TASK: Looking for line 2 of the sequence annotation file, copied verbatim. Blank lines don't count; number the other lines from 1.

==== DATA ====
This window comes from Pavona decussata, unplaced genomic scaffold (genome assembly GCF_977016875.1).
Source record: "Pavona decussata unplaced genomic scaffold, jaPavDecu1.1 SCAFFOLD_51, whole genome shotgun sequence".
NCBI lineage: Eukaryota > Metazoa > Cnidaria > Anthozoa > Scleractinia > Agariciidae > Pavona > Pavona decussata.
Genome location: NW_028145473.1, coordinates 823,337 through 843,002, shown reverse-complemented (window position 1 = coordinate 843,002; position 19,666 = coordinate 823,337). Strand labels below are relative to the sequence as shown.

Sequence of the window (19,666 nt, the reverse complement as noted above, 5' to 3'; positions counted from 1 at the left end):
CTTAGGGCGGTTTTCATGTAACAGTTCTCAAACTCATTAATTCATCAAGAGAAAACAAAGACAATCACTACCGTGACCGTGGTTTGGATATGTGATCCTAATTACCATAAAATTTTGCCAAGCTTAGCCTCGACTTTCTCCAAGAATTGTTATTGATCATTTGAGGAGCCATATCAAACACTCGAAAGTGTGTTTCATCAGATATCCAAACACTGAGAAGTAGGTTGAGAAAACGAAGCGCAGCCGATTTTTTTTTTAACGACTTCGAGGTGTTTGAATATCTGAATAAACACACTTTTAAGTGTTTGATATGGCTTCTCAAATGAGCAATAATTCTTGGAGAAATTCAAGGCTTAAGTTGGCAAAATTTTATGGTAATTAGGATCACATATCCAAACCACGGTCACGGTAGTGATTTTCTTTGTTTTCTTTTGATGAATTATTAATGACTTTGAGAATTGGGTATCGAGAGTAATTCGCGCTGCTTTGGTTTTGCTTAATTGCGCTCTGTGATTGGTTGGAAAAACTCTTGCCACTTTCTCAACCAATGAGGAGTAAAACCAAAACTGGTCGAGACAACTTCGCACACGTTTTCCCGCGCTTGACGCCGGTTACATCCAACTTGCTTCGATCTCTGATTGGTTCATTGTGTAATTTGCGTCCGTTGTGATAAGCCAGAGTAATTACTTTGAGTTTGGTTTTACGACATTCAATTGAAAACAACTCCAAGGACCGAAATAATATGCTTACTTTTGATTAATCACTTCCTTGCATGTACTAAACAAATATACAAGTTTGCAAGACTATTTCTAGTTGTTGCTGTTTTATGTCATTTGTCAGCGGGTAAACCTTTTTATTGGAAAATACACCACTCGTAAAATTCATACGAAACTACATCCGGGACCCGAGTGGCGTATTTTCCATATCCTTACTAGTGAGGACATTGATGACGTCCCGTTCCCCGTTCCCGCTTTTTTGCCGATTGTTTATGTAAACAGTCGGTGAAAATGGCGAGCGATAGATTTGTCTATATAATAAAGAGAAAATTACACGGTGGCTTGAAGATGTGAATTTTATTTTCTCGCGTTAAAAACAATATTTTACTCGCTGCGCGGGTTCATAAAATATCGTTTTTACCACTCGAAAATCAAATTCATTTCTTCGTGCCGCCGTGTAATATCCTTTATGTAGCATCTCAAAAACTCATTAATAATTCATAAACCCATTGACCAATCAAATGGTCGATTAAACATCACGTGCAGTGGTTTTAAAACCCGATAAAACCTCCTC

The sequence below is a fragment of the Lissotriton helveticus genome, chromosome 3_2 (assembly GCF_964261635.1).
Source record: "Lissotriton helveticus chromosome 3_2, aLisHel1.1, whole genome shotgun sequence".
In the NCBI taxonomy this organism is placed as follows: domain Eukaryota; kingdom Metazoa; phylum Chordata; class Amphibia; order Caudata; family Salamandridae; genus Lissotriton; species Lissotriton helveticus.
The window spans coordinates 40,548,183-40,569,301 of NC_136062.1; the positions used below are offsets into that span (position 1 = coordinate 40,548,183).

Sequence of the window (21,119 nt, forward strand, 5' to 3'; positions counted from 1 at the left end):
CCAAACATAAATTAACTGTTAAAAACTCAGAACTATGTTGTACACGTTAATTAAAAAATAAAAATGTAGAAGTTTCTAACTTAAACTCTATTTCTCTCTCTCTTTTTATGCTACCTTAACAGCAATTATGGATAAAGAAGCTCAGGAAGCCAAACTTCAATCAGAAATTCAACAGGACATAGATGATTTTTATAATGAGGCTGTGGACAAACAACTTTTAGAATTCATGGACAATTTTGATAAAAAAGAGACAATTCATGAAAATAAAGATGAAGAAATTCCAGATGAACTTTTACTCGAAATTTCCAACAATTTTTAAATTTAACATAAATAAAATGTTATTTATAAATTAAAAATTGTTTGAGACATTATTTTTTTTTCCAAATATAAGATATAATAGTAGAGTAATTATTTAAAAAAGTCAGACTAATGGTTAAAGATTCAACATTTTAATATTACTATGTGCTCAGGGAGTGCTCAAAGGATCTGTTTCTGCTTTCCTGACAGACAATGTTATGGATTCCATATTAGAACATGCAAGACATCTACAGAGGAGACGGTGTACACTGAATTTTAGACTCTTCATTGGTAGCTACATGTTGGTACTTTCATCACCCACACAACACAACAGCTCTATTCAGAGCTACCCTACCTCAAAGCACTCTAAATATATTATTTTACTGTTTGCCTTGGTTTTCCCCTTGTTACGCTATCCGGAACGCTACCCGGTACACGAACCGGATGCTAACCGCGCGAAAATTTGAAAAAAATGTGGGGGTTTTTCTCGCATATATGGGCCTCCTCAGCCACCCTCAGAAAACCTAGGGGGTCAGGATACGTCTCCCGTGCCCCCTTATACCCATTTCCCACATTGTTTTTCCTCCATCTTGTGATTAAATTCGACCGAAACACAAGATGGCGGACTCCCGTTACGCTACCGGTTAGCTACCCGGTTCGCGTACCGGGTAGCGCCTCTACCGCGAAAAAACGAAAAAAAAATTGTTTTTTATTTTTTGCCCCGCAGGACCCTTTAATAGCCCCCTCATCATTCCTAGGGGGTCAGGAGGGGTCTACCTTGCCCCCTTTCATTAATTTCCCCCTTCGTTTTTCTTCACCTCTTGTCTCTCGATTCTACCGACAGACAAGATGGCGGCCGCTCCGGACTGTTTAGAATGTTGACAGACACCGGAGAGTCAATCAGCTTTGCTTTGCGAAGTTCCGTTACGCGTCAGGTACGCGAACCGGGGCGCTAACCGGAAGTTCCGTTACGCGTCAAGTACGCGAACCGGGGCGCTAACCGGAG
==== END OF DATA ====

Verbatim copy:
Source record: "Pavona decussata unplaced genomic scaffold, jaPavDecu1.1 SCAFFOLD_51, whole genome shotgun sequence".